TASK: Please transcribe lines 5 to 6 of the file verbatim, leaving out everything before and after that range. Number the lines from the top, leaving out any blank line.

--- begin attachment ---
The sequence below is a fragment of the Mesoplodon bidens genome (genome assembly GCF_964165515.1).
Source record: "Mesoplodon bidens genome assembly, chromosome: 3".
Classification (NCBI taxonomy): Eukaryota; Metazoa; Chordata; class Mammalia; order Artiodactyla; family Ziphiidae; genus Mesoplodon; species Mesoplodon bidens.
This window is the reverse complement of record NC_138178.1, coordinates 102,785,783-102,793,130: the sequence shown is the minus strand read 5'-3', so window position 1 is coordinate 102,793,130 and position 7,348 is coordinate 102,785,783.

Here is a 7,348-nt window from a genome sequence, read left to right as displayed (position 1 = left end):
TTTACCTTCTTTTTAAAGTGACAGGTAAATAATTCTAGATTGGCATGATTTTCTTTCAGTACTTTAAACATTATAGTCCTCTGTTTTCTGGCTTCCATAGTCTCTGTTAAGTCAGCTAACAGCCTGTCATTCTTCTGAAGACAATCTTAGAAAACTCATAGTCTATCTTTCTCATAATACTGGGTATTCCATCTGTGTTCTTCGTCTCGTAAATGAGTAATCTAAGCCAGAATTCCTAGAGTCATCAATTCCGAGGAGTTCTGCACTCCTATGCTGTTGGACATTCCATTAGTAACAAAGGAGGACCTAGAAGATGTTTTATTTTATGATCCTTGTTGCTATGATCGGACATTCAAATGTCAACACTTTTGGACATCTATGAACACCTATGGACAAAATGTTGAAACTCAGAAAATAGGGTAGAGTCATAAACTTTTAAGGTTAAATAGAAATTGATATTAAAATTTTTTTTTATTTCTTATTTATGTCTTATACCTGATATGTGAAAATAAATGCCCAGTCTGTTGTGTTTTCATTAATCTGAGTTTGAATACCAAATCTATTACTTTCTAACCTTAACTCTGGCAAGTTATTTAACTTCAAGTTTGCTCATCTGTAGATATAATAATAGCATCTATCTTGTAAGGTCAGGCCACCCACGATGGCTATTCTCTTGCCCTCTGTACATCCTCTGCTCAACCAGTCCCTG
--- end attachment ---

Here is a 7,348-nt window from a genome sequence, read left to right as displayed (position 1 = left end):
TTTACCTTCTTTTTAAAGTGACAGGTAAATAATTCTAGATTGGCATGATTTTCTTTCAGTACTTTAAACATTATAGTCCTCTGTTTTCTGGCTTCCATAGTCTCTGTTAAGTCAGCTAACAGCCTGTCATTCTTCTGAAGACAATCTTAGAAAACTCATAGTCTATCTTTCTCATAATACTGGGTATTCCATCTGTGTTCTTCGTCTCGTAAATGAGTAATCTAAGCCAGAATTCCTAGAGTCATCAATTCCGAGGAGTTCTGCACTCCTATGCTGTTGGACATTCCATTAGTAACAAAGGAGGACCTAGAAGATGTTTTATTTTATGATCCTTGTTGCTATGATCGGACATTCAAATGTCAACACTTTTGGACATCTATGAACACCTATGGACAAAATGTTGAAACTCAGAAAATAGGGTAGAGTCATAAACTTTTAAGGTTAAATAGAAATTGATATTAAAATTTTTTTTTATTTCTTATTTATGTCTTATACCTGATATGTGAAAATAAATGCCCAGTCTGTTGTGTTTTCATTAATCTGAGTTTGAATACCAAATCTATTACTTTCTAACCTTAACTCTGGCAAGTTATTTAACTTCAAGTTTGCTCATCTGTAGATATAATAATAGCATCTATCTTGTAAGGTCAGGCCACCCACGATGGCTATTCTCTTGCCCTCTGTACATCCTCTGCTCAACCAGTCCCTG